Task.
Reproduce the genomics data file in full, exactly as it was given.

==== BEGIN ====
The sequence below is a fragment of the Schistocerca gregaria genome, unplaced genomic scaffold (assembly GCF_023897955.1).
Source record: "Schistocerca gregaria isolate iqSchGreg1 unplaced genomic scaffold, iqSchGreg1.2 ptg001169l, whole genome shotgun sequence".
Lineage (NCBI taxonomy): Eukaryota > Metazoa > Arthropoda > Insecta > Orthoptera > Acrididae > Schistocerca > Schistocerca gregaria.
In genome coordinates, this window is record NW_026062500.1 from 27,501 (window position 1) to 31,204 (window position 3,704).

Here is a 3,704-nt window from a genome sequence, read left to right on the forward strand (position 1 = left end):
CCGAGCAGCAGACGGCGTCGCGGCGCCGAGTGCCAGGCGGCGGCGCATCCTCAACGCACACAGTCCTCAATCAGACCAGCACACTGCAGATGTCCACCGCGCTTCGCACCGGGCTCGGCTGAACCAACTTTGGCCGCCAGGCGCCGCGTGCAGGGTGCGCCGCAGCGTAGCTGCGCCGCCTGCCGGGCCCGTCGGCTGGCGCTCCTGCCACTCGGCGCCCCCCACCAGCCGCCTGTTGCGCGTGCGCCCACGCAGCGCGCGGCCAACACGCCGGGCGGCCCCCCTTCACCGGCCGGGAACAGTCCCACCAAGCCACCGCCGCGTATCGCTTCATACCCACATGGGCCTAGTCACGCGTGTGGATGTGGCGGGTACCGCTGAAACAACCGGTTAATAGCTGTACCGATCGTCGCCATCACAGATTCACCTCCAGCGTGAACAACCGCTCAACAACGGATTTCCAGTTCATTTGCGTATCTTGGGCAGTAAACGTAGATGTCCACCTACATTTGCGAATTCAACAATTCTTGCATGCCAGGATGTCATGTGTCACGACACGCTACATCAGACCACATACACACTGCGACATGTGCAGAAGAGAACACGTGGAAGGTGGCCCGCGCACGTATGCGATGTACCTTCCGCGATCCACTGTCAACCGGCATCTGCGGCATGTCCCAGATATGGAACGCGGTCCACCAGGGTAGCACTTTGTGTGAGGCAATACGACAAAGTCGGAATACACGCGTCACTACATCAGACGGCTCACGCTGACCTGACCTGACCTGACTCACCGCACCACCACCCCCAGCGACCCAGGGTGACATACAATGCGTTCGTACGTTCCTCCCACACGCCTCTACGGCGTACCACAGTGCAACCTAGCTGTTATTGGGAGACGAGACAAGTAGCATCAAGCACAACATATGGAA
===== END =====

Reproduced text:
The sequence below is a fragment of the Schistocerca gregaria genome, unplaced genomic scaffold (assembly GCF_023897955.1).
Source record: "Schistocerca gregaria isolate iqSchGreg1 unplaced genomic scaffold, iqSchGreg1.2 ptg001169l, whole genome shotgun sequence".
Lineage (NCBI taxonomy): Eukaryota > Metazoa > Arthropoda > Insecta > Orthoptera > Acrididae > Schistocerca > Schistocerca gregaria.
In genome coordinates, this window is record NW_026062500.1 from 27,501 (window position 1) to 31,204 (window position 3,704).

Here is a 3,704-nt window from a genome sequence, read left to right on the forward strand (position 1 = left end):
CCGAGCAGCAGACGGCGTCGCGGCGCCGAGTGCCAGGCGGCGGCGCATCCTCAACGCACACAGTCCTCAATCAGACCAGCACACTGCAGATGTCCACCGCGCTTCGCACCGGGCTCGGCTGAACCAACTTTGGCCGCCAGGCGCCGCGTGCAGGGTGCGCCGCAGCGTAGCTGCGCCGCCTGCCGGGCCCGTCGGCTGGCGCTCCTGCCACTCGGCGCCCCCCACCAGCCGCCTGTTGCGCGTGCGCCCACGCAGCGCGCGGCCAACACGCCGGGCGGCCCCCCTTCACCGGCCGGGAACAGTCCCACCAAGCCACCGCCGCGTATCGCTTCATACCCACATGGGCCTAGTCACGCGTGTGGATGTGGCGGGTACCGCTGAAACAACCGGTTAATAGCTGTACCGATCGTCGCCATCACAGATTCACCTCCAGCGTGAACAACCGCTCAACAACGGATTTCCAGTTCATTTGCGTATCTTGGGCAGTAAACGTAGATGTCCACCTACATTTGCGAATTCAACAATTCTTGCATGCCAGGATGTCATGTGTCACGACACGCTACATCAGACCACATACACACTGCGACATGTGCAGAAGAGAACACGTGGAAGGTGGCCCGCGCACGTATGCGATGTACCTTCCGCGATCCACTGTCAACCGGCATCTGCGGCATGTCCCAGATATGGAACGCGGTCCACCAGGGTAGCACTTTGTGTGAGGCAATACGACAAAGTCGGAATACACGCGTCACTACATCAGACGGCTCACGCTGACCTGACCTGACCTGACTCACCGCACCACCACCCCCAGCGACCCAGGGTGACATACAATGCGTTCGTACGTTCCTCCCACACGCCTCTACGGCGTACCACAGTGCAACCTAGCTGTTATTGGGAGACGAGACAAGTAGCATCAAGCACAACATATGGAA